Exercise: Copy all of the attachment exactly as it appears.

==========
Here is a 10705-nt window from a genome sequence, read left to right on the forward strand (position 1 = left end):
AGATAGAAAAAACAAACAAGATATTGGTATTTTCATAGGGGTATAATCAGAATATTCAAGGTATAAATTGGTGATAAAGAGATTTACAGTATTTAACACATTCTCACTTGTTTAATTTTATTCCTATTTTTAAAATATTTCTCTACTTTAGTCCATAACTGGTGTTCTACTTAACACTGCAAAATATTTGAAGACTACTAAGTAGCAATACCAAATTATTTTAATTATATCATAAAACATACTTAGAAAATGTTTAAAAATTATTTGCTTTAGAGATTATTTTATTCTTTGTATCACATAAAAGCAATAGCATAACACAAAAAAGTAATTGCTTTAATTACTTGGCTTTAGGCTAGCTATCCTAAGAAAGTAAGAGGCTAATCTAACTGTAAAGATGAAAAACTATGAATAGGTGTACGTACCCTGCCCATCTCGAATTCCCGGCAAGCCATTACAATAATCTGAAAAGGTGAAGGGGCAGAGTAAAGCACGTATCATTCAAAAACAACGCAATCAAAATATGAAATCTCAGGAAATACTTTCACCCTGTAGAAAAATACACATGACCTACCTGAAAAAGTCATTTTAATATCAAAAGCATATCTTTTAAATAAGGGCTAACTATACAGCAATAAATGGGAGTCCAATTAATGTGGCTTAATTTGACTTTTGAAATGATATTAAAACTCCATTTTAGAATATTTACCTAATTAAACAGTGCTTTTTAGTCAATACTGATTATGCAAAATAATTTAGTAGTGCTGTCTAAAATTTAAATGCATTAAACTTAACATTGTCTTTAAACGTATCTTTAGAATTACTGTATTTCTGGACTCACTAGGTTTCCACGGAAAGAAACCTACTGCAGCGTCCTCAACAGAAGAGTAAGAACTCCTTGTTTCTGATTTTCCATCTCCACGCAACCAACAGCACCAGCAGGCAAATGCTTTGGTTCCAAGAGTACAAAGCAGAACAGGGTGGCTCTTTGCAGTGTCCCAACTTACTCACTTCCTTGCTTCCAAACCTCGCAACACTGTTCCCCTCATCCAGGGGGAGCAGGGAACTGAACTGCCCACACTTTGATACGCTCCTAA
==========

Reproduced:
Here is a 10705-nt window from a genome sequence, read left to right on the forward strand (position 1 = left end):
AGATAGAAAAAACAAACAAGATATTGGTATTTTCATAGGGGTATAATCAGAATATTCAAGGTATAAATTGGTGATAAAGAGATTTACAGTATTTAACACATTCTCACTTGTTTAATTTTATTCCTATTTTTAAAATATTTCTCTACTTTAGTCCATAACTGGTGTTCTACTTAACACTGCAAAATATTTGAAGACTACTAAGTAGCAATACCAAATTATTTTAATTATATCATAAAACATACTTAGAAAATGTTTAAAAATTATTTGCTTTAGAGATTATTTTATTCTTTGTATCACATAAAAGCAATAGCATAACACAAAAAAGTAATTGCTTTAATTACTTGGCTTTAGGCTAGCTATCCTAAGAAAGTAAGAGGCTAATCTAACTGTAAAGATGAAAAACTATGAATAGGTGTACGTACCCTGCCCATCTCGAATTCCCGGCAAGCCATTACAATAATCTGAAAAGGTGAAGGGGCAGAGTAAAGCACGTATCATTCAAAAACAACGCAATCAAAATATGAAATCTCAGGAAATACTTTCACCCTGTAGAAAAATACACATGACCTACCTGAAAAAGTCATTTTAATATCAAAAGCATATCTTTTAAATAAGGGCTAACTATACAGCAATAAATGGGAGTCCAATTAATGTGGCTTAATTTGACTTTTGAAATGATATTAAAACTCCATTTTAGAATATTTACCTAATTAAACAGTGCTTTTTAGTCAATACTGATTATGCAAAATAATTTAGTAGTGCTGTCTAAAATTTAAATGCATTAAACTTAACATTGTCTTTAAACGTATCTTTAGAATTACTGTATTTCTGGACTCACTAGGTTTCCACGGAAAGAAACCTACTGCAGCGTCCTCAACAGAAGAGTAAGAACTCCTTGTTTCTGATTTTCCATCTCCACGCAACCAACAGCACCAGCAGGCAAATGCTTTGGTTCCAAGAGTACAAAGCAGAACAGGGTGGCTCTTTGCAGTGTCCCAACTTACTCACTTCCTTGCTTCCAAACCTCGCAACACTGTTCCCCTCATCCAGGGGGAGCAGGGAACTGAACTGCCCACACTTTGATACGCTCCTAA